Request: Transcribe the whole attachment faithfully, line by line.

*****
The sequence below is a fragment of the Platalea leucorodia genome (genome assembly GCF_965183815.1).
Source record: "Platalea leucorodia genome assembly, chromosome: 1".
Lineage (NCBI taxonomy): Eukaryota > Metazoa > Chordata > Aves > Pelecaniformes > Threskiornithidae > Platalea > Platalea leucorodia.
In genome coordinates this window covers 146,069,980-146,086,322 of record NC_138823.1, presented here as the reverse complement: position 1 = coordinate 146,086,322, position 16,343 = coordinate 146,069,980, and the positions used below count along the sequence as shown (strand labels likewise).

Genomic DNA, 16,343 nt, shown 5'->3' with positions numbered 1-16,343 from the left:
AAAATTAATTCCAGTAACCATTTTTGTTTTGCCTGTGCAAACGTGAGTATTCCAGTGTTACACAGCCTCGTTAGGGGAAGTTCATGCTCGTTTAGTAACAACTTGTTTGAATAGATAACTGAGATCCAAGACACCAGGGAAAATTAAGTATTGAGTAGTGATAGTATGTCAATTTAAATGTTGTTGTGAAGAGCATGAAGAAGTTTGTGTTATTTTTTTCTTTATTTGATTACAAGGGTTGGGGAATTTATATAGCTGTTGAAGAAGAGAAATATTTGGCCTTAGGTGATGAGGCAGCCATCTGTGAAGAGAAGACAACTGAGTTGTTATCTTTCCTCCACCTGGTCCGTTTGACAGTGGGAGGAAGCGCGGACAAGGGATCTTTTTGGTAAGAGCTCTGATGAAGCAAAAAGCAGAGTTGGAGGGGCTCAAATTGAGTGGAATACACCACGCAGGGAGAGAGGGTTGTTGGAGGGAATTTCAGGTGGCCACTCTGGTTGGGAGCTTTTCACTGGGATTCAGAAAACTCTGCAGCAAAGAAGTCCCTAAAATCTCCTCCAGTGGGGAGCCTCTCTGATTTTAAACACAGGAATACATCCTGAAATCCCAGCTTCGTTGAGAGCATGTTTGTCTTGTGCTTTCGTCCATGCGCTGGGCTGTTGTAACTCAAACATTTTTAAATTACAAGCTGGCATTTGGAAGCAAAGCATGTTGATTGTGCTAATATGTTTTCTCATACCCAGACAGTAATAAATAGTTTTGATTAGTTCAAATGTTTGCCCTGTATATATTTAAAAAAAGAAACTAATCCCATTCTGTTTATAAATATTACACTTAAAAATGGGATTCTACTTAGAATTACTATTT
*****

The sequence below is a fragment of the Platalea leucorodia genome (genome assembly GCF_965183815.1).
Source record: "Platalea leucorodia genome assembly, chromosome: 1".
Lineage (NCBI taxonomy): Eukaryota > Metazoa > Chordata > Aves > Pelecaniformes > Threskiornithidae > Platalea > Platalea leucorodia.
In genome coordinates this window covers 146,069,980-146,086,322 of record NC_138823.1, presented here as the reverse complement: position 1 = coordinate 146,086,322, position 16,343 = coordinate 146,069,980, and the positions used below count along the sequence as shown (strand labels likewise).

Genomic DNA, 16,343 nt, shown 5'->3' with positions numbered 1-16,343 from the left:
AAAATTAATTCCAGTAACCATTTTTGTTTTGCCTGTGCAAACGTGAGTATTCCAGTGTTACACAGCCTCGTTAGGGGAAGTTCATGCTCGTTTAGTAACAACTTGTTTGAATAGATAACTGAGATCCAAGACACCAGGGAAAATTAAGTATTGAGTAGTGATAGTATGTCAATTTAAATGTTGTTGTGAAGAGCATGAAGAAGTTTGTGTTATTTTTTTCTTTATTTGATTACAAGGGTTGGGGAATTTATATAGCTGTTGAAGAAGAGAAATATTTGGCCTTAGGTGATGAGGCAGCCATCTGTGAAGAGAAGACAACTGAGTTGTTATCTTTCCTCCACCTGGTCCGTTTGACAGTGGGAGGAAGCGCGGACAAGGGATCTTTTTGGTAAGAGCTCTGATGAAGCAAAAAGCAGAGTTGGAGGGGCTCAAATTGAGTGGAATACACCACGCAGGGAGAGAGGGTTGTTGGAGGGAATTTCAGGTGGCCACTCTGGTTGGGAGCTTTTCACTGGGATTCAGAAAACTCTGCAGCAAAGAAGTCCCTAAAATCTCCTCCAGTGGGGAGCCTCTCTGATTTTAAACACAGGAATACATCCTGAAATCCCAGCTTCGTTGAGAGCATGTTTGTCTTGTGCTTTCGTCCATGCGCTGGGCTGTTGTAACTCAAACATTTTTAAATTACAAGCTGGCATTTGGAAGCAAAGCATGTTGATTGTGCTAATATGTTTTCTCATACCCAGACAGTAATAAATAGTTTTGATTAGTTCAAATGTTTGCCCTGTATATATTTAAAAAAAGAAACTAATCCCATTCTGTTTATAAATATTACACTTAAAAATGGGATTCTACTTAGAATTACTATTT